The clinical benefits of human immunodeficiency virus type 1 (HIV-1) non-nucleoside reverse transcriptase (RT) inhibitors (NNRTIs) are hindered by their unsatisfactory pharmacokinetic (PK) properties along with the rapid development of drug-resistant variants. However, the clinical efficacy of these inhibitors can be improved by developing compounds with enhanced pharmacological profiles and heightened antiviral activity. We used computational and structure-guided design to develop two next-generation NNRTI drug candidates, compounds I and II, which are members of a class of catechol diethers. We evaluated the preclinical potential of these compounds in BALB/c mice because of their high solubility (510 μg/mL for compound I and 82.9 μg/mL for compound II), low cytotoxicity and enhanced antiviral activity against wild type (WT) HIV-1 RT and resistant variants. Additionally, crystal structures of compounds I and II with WT RT suggested an optimal binding to the NNRTI binding pocket favoring the high anti-viral potency. A single intraperitoneal dose of compounds I and II exhibited a prolonged serum residence time of 48 h and concentration maximum (Cmax) of 4000-15 000 fold higher than their therapeutic / effective concentrations. These Cmaxs were 4-15 fold lower than their cytotoxic concentrations observed in MT-2 cells. Compound II showed enhanced AUC(0-last) and decreased plasma clearance over compound I and efavirenz, the standard of care NNRTI. Hence, the overall PK profile of compound II was excellent compared to that of compound I and efavirenz. Furthermore, both compounds were very well tolerated in BALB/c mice without any detectable acute toxicity. Taken together, these data suggest that compounds I and II possess improved anti-HIV-1 potency, remarkable in vivo safety and prolonged in vivo circulation time suggesting strong potential for further development as new NNRTIs for the potential treatment of HIV infection.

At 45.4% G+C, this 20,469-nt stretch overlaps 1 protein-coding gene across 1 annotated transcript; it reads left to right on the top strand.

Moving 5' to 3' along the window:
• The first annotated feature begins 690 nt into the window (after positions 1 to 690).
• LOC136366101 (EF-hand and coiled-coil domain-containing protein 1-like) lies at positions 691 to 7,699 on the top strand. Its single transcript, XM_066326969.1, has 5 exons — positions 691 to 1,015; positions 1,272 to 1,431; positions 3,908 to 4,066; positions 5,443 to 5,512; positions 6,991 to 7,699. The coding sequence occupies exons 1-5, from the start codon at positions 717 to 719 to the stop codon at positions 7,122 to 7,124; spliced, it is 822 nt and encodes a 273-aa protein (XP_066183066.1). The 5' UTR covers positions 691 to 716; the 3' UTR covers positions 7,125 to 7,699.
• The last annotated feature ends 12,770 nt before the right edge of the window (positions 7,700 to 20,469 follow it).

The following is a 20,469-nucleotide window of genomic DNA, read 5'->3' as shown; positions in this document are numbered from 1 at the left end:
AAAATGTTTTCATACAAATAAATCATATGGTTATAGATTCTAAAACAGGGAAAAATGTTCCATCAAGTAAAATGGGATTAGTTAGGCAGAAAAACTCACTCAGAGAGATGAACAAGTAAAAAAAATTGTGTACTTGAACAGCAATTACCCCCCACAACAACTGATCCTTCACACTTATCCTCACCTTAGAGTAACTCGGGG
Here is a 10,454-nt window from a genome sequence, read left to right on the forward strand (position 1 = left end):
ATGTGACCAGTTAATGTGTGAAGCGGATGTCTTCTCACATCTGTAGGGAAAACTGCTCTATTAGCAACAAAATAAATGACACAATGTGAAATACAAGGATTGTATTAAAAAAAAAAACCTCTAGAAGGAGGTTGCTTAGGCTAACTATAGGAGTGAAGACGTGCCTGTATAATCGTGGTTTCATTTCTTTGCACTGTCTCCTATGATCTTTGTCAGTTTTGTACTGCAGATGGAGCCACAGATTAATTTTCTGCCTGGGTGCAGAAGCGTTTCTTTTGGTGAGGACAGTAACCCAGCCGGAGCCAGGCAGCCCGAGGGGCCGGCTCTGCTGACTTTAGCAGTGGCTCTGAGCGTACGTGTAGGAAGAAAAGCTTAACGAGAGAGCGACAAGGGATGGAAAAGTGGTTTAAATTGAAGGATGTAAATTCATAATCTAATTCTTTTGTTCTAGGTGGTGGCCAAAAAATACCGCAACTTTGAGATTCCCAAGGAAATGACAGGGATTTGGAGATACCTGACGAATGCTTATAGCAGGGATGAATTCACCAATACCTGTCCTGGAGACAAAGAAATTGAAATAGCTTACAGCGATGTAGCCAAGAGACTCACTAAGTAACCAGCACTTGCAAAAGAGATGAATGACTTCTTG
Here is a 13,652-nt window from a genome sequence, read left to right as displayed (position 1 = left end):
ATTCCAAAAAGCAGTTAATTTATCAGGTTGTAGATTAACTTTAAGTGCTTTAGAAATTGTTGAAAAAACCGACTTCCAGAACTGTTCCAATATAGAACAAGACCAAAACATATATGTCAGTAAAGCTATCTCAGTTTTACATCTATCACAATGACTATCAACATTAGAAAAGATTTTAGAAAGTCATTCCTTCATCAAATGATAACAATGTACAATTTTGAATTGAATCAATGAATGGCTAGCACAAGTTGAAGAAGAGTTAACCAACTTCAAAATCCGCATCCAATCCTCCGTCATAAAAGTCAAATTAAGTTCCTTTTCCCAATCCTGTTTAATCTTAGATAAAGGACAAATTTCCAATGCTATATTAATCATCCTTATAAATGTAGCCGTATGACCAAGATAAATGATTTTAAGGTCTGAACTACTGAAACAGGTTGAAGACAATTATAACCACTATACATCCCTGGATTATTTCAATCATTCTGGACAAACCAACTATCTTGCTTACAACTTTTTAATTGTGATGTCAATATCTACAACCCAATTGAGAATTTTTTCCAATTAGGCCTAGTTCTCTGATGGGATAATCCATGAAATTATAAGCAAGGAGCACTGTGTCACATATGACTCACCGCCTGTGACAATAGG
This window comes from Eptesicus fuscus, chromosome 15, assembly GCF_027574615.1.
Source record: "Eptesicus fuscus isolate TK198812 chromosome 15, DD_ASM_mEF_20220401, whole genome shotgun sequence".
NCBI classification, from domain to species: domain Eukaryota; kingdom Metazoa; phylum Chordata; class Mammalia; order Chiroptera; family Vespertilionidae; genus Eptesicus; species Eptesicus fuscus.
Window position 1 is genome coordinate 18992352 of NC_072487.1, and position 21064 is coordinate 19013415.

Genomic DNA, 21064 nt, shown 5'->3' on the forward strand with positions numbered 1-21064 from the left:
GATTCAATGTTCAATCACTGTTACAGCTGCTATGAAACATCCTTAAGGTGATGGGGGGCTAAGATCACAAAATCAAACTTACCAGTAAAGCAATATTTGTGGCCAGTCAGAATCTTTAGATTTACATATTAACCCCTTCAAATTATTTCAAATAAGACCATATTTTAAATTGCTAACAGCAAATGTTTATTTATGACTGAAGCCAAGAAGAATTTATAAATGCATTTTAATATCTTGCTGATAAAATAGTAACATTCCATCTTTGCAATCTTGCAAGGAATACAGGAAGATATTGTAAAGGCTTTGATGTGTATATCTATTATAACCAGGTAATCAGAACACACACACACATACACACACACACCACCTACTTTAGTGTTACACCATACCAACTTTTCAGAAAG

- Structure-activity relationships and modeling
- X-ray crystallography
- Antiviral drugs
- The American Society for Pharmacology and Experimental Therapeutics